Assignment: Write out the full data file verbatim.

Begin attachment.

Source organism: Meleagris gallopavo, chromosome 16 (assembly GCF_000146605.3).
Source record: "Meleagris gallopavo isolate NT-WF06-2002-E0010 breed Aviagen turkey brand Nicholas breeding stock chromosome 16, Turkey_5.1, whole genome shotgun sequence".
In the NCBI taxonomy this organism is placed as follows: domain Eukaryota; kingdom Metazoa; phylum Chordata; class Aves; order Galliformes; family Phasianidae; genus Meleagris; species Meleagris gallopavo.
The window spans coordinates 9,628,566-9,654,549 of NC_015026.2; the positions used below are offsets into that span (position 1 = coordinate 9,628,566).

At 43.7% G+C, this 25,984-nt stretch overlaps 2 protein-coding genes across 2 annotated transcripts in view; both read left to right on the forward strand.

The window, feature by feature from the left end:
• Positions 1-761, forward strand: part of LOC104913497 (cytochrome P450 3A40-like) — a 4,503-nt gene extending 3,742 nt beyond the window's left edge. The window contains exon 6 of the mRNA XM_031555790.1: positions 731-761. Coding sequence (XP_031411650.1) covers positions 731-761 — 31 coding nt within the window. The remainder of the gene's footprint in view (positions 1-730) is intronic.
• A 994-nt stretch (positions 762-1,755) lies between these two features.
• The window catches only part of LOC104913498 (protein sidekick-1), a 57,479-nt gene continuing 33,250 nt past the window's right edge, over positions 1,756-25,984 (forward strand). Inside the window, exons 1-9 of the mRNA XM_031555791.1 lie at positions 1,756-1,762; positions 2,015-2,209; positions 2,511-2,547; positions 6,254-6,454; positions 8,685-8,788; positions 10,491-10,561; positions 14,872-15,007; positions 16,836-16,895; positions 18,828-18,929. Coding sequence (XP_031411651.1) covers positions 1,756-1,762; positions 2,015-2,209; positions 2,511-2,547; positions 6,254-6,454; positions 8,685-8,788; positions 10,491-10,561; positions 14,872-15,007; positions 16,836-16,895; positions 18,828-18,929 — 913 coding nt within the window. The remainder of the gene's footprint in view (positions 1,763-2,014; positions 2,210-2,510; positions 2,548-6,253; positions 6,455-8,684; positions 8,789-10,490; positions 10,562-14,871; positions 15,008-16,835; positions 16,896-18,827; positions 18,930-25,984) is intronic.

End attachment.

Source organism: Meleagris gallopavo, chromosome 16 (assembly GCF_000146605.3).
Source record: "Meleagris gallopavo isolate NT-WF06-2002-E0010 breed Aviagen turkey brand Nicholas breeding stock chromosome 16, Turkey_5.1, whole genome shotgun sequence".
In the NCBI taxonomy this organism is placed as follows: domain Eukaryota; kingdom Metazoa; phylum Chordata; class Aves; order Galliformes; family Phasianidae; genus Meleagris; species Meleagris gallopavo.
The window spans coordinates 9,628,566-9,654,549 of NC_015026.2; the positions used below are offsets into that span (position 1 = coordinate 9,628,566).

At 43.7% G+C, this 25,984-nt stretch overlaps 2 protein-coding genes across 2 annotated transcripts in view; both read left to right on the forward strand.

The window, feature by feature from the left end:
• Positions 1-761, forward strand: part of LOC104913497 (cytochrome P450 3A40-like) — a 4,503-nt gene extending 3,742 nt beyond the window's left edge. The window contains exon 6 of the mRNA XM_031555790.1: positions 731-761. Coding sequence (XP_031411650.1) covers positions 731-761 — 31 coding nt within the window. The remainder of the gene's footprint in view (positions 1-730) is intronic.
• A 994-nt stretch (positions 762-1,755) lies between these two features.
• The window catches only part of LOC104913498 (protein sidekick-1), a 57,479-nt gene continuing 33,250 nt past the window's right edge, over positions 1,756-25,984 (forward strand). Inside the window, exons 1-9 of the mRNA XM_031555791.1 lie at positions 1,756-1,762; positions 2,015-2,209; positions 2,511-2,547; positions 6,254-6,454; positions 8,685-8,788; positions 10,491-10,561; positions 14,872-15,007; positions 16,836-16,895; positions 18,828-18,929. Coding sequence (XP_031411651.1) covers positions 1,756-1,762; positions 2,015-2,209; positions 2,511-2,547; positions 6,254-6,454; positions 8,685-8,788; positions 10,491-10,561; positions 14,872-15,007; positions 16,836-16,895; positions 18,828-18,929 — 913 coding nt within the window. The remainder of the gene's footprint in view (positions 1,763-2,014; positions 2,210-2,510; positions 2,548-6,253; positions 6,455-8,684; positions 8,789-10,490; positions 10,562-14,871; positions 15,008-16,835; positions 16,896-18,827; positions 18,930-25,984) is intronic.